An early migrating purple martin showed up at Brad Biddle’s house just days before this week’s cold and snow hit.

Brad was worried about the little guy’s health and well-being in the cold and set about to make sure he had plenty to eat. He flipped crickets to the martin with a plastic spoon. It didn’t take long at all to train the bird to take the crickets.

Martins feed exclusively on flying insects. When cold weather hits, insects don’t fly.

Brad is happy to report this martin made it just fine through the cold weather, although there were some worrisome moments. Brad has a poultry science degree from Auburn University and worked as a poultry service man for 19 years. He knows birds.

This martin got to looking a little rough at one time during the cold.

He wasn’t eating the crickets very well and Brad noticed that he just wasn’t looking very pert.

So he went to the pet store and bought some “super worms,” kind of a derivative of a meal worm. He started flipping the worms to the martin and the little guy almost immediately turned the corner.

“These worms have more protein and more fat than a cricket,” Brad said.

The ravenous martin ate 27 of them in a row. A normal feeding was 5 or 6 crickets. It's a true sight to behold to see the martin track and snag the flipped worm. 

Between the super worms and the box of 1,000 crickets he bought, Brad guesses he has around $100 invested in saving this martin.

“It’s worth every penny,” he said. “Tens of thousands of purple martins died this week in Texas and Louisiana.”

Those states were hammered by the cold even worse than Alabama.

Brad, who lives on his family’s farm in the White Oak community, first got interested in birds as a high school senior in about 1987. His parents Tommy and Neeysa Biddle had told him throughout his school career that he would be going to college. Skipping college simply was not an option.

“My mother made sure I took all the college prep classes,” Brad said. “I got to be a senior and there were no more of those classes to take and I needed a class.”

He’d grown up on a farm and knew a great deal about farming, carpentry and more, but he signed up for ag. Since he hadn’t had it before, he got assigned to freshman ag.

“Here I was a senior in this class with a bunch of freshmen,” Brad said.

Phillip Williams was the teacher. The class project he assigned was for each student to build a bluebird house. Some of the other students immediately groaned and said they had no idea how to build a bluebird house.

“I guess the statute of limitations has run out and I can tell it now,” he said. “I told the other guys it was a piece of cake and not only could I build one, I would make an A on it.”

One student asked Brad if he’d build his birdhouse for him. Soon another did, followed by more. Ever the shrewd businessman, Brad saw an opportunity.

“I told them I’d build them a bluebird house for $5 apiece and I got to keep the house,” Brad said. “I ended up building 8 birdhouses. It was like half a day of work on a Saturday morning.”

Each of the students made an A. Brad came home and put up his new fleet of bluebird houses around the farm.

“It was cool,” he said. “I think I had 4 pairs raise that first year.”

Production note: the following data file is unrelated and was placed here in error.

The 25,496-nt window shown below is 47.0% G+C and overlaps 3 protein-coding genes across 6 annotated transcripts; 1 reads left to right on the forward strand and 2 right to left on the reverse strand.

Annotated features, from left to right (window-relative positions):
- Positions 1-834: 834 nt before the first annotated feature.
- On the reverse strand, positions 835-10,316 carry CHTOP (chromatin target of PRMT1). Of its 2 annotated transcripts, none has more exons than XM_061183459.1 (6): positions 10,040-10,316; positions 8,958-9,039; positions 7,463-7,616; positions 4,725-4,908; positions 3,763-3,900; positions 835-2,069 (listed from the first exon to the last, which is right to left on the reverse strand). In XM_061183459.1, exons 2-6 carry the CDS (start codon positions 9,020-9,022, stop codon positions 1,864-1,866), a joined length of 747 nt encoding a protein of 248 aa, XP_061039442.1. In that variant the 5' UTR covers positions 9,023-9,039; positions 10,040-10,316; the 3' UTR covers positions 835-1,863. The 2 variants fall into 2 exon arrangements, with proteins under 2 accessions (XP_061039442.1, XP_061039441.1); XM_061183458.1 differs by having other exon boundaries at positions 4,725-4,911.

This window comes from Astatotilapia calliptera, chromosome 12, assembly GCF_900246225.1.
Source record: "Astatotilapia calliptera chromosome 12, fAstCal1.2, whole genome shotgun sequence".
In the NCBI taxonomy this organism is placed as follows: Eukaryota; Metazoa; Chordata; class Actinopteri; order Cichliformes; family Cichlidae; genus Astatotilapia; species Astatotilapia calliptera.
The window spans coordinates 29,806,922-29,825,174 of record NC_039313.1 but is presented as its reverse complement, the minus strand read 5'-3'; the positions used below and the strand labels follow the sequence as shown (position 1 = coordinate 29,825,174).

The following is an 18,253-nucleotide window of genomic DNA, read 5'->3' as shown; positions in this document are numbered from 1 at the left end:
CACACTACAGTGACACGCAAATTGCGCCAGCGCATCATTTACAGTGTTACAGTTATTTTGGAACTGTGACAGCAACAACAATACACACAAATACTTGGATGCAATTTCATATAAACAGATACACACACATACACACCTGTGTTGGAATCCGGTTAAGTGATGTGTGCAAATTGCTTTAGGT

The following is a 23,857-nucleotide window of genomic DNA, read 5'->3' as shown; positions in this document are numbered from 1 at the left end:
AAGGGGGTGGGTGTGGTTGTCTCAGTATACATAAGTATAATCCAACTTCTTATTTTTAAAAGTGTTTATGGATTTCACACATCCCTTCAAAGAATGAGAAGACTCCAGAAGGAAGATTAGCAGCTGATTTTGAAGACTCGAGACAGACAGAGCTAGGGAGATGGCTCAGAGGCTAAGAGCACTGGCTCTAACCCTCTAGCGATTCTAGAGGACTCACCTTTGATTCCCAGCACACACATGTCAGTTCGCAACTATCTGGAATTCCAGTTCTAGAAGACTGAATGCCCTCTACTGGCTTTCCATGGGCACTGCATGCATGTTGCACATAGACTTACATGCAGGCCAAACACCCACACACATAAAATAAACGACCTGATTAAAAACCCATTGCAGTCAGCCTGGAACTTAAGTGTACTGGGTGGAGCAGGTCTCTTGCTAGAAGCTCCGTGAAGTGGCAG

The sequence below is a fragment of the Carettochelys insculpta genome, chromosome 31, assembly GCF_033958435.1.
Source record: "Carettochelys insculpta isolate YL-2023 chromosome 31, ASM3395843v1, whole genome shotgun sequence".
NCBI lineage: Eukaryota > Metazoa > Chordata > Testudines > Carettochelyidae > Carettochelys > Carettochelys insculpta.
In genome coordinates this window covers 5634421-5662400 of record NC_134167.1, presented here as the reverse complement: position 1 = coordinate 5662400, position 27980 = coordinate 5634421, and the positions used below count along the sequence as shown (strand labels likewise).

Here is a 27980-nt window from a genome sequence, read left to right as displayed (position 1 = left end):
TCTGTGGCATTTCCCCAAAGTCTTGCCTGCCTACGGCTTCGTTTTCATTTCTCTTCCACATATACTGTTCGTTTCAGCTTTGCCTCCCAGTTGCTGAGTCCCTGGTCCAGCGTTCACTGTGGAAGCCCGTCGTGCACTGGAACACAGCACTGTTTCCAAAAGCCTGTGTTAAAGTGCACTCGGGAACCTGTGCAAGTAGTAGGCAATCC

A passion for birds was born. He still has bluebird houses, but he also keeps up with tree swallows, hummingbirds and, of course, purple martins.

“I like to sit on the porch and watch the purple martins in the afternoons,” he said. “I’m not obsessive compulsive, but I am compulsive.”

And anything he jumps into, he tends to go big. He has 162 plastic purple martin gourds on his place and his parents’ place. The gourds are on special racks that can easily be lowered to the ground for cleaning and maintenance.

An electric fence-type predator guard encircles each pole holding a rack of gourds.

“A snake can get in a rack and just wipe it out,” he said. Snakes don’t get past his electric fence predator guard.

Riding through the country, Brad sees lots of purple martin gourds with no predator guards. He said that simple step can help purple martin landlords maintain their colonies.

Starlings and house sparrows can also wreak havoc on a martin colony.

Brad has an aggressive sparrow trapping program and his plastic gourds all have Starling Resistant Entry Holes or SREHs.

Brad said its critical to have good management practices if you plan to maintain a colony of purple martins.

“Sitting on the porch, listening to them sing and watching their aerobatics is my therapy,” he said.

This is the first time in 10 years he has had to feed a martin to get it through a cold spell. He expects more will soon arrive and he may be feeding more than one.

His first attempt at feeding years ago was an exercise in frustration. He had a difficult time training the birds.

“It took me 3 days,” he said. “I didn’t know what I was doing.”

Looking back, he said he was "covey shooting" instead of picking out a single bird. Back then, the got the feeding to click when he started aiming a cricket at a single bird. Once she started feeding, all the birds did. 

It took 10 minutes to get this one to eat flipped crickets. If he has to continue feeding and more birds arrive, he plans to train them to eat from a platform.

“I’ve seen videos where people do that and they feed scrambled eggs, which is a whole lot cheaper and more convenient than crickets and super worms,” he said.

He would like to see a local martin conservation organization form. He said good sources of information for people wanting to learn more about purple martins are the Purple Martin Conservation Association and the Facebook page Purple Martin Landlords and Wannabes.

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